Regina Ehrenzweig states that the father was to be forced to leave Germany within a limited time; otherwise, he would be taken back to the concentration camp. Shortly after his release, he went to Boryslaw in Poland to visit relatives, but intended to return to Hamburg. Apparently, he had taken his mother’s passport along with him to Poland, whereupon she had been declared stateless. From the end of 1938 onward, the sisters believed to remember, no more news of their father had come. In the Jewish religious tax (Kultussteuer) card file of Hamburg’s Jewish Community, however, his departure is recorded as of 27 Apr. 1939.

The area around Boryslaw was occupied after the German invasion of the Soviet Union in 1941. Starting on 1 Aug. 1941, the Jews living there had to wear the so-called "Jews’ star”; a ghetto was also built. The Restitution Office (Amt für Wiedergutmachung) assumes that David was committed to the ghetto and that he died there. There is no evidence of David Ehrenzweig’s imprisonment or death. Therefore, the date of his death was set for the end of the war.

Caroline, Rosa, and Regina were taken out of the apartment at Dillstrasse 3 on 28 Oct. 1938, when the Nazi state deported the Polish Jews from Germany, and they were taken to the pretrial detention facility for one night. Deborah Ehrenzweig remained in the apartment. The following night, the sisters were taken to the border between Germany and Poland in the course of the so-called "expulsion of Polish Jews” (Polenaktion) and there, as they recall, they were forcibly driven across the border to Bentschen (Polish: Zbaszyn) by SS men.

The sisters stayed there with about 80 to 100 persons in a barn, where it was very cold and there was very little to eat. Rosa, Regina, and Caroline remained there for nine months. According to Regina, the conditions in the camp were very depressing, and many people had died or committed suicide. People between 16 and 40 years of age could apply to leave the camp for Britain. Caroline and Regina’s departure was approved. They left the camp on 31 July 1939 and went back to Hamburg to see their mother and obtain the necessary exit papers. Regina and Caroline made a detour to the Netherlands and from there, they were put on a ship to Britain, arriving in Aug. 1939. Caroline worked in London as a teacher; Regina in various positions as a maid and domestic help.

Rosa, who remained in Bentschen with her sisters until June 1939, returned to Hamburg and emigrated to the Netherlands in Aug. 1939. There she initially worked in various households in Amsterdam. From 1 Sept. 1942 until the end of the war, she survived in hiding to evade the threat of deportation. After the end of the war, she married her helper, the Dutchman Jan Schoumann. In 1949, their daughter Marianne was born. In 1955, the family moved to London, where Caroline and Regina Ehrenzweig also lived.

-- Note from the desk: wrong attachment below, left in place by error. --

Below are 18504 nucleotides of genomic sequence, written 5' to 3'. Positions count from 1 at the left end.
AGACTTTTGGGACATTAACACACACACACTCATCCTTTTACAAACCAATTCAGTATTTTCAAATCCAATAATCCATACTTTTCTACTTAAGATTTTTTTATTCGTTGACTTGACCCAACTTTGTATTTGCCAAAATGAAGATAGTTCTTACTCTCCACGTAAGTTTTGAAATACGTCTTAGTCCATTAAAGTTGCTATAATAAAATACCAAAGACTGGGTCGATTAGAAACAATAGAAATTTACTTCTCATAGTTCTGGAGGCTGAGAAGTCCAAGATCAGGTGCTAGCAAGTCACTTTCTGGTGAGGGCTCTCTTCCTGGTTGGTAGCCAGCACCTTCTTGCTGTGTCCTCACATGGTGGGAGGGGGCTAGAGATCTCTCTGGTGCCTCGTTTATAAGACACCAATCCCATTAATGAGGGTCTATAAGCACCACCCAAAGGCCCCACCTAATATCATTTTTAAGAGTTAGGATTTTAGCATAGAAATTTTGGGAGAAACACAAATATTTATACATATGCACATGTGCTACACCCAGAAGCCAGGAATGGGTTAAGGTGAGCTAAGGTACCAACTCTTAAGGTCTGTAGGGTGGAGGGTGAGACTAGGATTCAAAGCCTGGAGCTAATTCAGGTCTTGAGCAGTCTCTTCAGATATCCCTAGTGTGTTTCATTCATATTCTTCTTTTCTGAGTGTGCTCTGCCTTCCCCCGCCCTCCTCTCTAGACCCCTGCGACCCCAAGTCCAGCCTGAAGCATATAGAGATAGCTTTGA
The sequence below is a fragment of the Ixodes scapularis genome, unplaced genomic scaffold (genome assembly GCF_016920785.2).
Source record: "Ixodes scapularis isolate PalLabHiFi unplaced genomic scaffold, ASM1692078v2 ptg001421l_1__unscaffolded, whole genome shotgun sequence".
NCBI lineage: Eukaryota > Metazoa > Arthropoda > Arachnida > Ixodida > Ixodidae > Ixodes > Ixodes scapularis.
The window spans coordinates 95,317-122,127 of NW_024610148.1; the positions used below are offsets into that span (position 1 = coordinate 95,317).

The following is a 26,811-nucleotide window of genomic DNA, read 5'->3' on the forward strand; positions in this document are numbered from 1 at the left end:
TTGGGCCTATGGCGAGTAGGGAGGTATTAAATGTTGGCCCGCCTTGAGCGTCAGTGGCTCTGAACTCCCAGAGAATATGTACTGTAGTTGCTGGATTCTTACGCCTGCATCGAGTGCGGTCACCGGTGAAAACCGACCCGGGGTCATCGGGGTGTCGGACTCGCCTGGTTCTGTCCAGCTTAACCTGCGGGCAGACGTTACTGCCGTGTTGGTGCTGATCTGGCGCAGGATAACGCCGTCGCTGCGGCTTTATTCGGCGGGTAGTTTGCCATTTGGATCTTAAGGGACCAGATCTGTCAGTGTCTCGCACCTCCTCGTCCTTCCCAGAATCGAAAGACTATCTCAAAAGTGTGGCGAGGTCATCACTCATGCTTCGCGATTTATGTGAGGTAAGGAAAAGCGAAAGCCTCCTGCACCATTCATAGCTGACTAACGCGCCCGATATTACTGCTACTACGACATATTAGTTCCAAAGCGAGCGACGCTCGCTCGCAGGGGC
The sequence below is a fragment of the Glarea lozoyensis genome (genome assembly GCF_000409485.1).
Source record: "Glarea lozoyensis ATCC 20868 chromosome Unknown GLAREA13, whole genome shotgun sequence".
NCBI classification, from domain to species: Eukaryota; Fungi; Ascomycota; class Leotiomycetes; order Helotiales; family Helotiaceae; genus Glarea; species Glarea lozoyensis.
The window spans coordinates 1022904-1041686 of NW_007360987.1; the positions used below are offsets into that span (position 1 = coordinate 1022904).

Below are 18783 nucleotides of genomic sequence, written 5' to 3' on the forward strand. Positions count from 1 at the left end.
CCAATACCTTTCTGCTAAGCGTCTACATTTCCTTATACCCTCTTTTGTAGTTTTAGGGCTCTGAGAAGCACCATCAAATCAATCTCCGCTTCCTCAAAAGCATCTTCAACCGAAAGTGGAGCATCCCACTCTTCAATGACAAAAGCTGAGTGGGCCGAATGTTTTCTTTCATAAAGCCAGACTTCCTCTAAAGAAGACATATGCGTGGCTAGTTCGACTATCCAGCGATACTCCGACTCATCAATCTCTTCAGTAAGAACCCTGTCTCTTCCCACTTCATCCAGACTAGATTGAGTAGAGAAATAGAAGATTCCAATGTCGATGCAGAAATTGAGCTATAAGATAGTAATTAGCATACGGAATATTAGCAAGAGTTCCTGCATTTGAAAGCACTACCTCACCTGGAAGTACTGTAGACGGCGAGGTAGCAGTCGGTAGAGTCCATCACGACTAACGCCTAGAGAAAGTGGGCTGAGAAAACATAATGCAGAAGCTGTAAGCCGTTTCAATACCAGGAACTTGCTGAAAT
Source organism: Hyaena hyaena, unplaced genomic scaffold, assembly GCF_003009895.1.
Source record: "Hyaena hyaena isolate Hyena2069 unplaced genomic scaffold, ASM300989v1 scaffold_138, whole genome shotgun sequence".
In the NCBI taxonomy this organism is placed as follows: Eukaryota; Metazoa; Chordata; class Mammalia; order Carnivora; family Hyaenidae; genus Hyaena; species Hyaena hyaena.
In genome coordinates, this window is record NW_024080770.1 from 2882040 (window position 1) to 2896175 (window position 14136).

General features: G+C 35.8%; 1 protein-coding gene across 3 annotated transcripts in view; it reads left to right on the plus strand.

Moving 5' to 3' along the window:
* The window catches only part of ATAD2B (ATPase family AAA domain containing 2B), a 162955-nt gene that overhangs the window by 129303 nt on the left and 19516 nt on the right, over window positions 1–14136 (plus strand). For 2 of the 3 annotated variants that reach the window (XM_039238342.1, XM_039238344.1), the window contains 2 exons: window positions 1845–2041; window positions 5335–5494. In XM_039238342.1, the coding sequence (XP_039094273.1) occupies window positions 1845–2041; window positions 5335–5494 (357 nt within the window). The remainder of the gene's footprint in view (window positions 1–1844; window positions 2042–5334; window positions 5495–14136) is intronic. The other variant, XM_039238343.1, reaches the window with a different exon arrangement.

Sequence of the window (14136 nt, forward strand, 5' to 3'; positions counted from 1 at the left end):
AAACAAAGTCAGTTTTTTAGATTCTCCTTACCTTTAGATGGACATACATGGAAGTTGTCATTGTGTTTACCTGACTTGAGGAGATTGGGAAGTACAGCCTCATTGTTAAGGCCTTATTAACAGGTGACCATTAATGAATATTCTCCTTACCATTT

Deborah Ehrenzweig, who remained in Hamburg on her own, lived at Dillstrasse 3 until 1939, from where she was transferred to a so-called "Jews’ house” ("Judenhaus”) at Bundesstrasse 35. During this forced move, she had to sell her possessions, which she could not take with her, "at giveaway prices.” On Bundesstrasse, she lived in only a small, modestly furnished room.

When she was deported to Lodz as a "Polish Jewess” on 25 Oct. 1941, her possessions were confiscated from this room. (The daughters later received 1,500 DM [deutschmarks] in compensation for the lost household effects and the mother’s possessions).

When Deborah’s daughters learned that their mother had been taken to Lodz, daughter Rosa sent her parcels there, but received no reply and therefore assumed that Deborah Ehrenzweig had died.

There is no proof of death for Deborah. After the war, her date of death was therefore also set at 8 May 1945. (Caroline, Rosa, Fanni, and Rosa together received 6,450 DM in prison compensation for their mother = 5 DM per day).

Translator: Erwin Fink
Kindly supported by the Hermann Reemtsma Stiftung, Hamburg.

Stand: September 2020
© Karin Oelfke

Quellen: 1; 4; 5; 8; StaH 213-13 Landgericht Hamburg - Wiedergutmachung 991; StaH 231-13 Landgericht Hamburg - Wiedergutmachung 572; StaH 351-11 AfW 35362; StaH 351-11 AfW 39740; Löw, Andrea: In der "Öde von Lodz". Deutsche Jüdinnen und Juden im Ghetto Litzmannstadt. In Meyer, Beate (Hrsg.): Deutsche Jüdinnen und Juden in Ghettos und Lagern (1941-1945). Lodz. Chelmno. Minsk. Riga. Ausschwitz. Theresienstadt. Hamburg 2017, S. 24-53; Meyer, Beate: Die Deportationen nach Lodz, Minsk und Riga. In: Meyer, Beate (Hrsg.): Die Verfolgung und Ermordung der Hamburger Juden 1933-1945. Geschichte. Zeugnis. Erinnerung. 2. Aufl. Hamburg 2007, S.58-67.
Zur Nummerierung häufig genutzter Quellen siehe Link "Recherche und Quellen".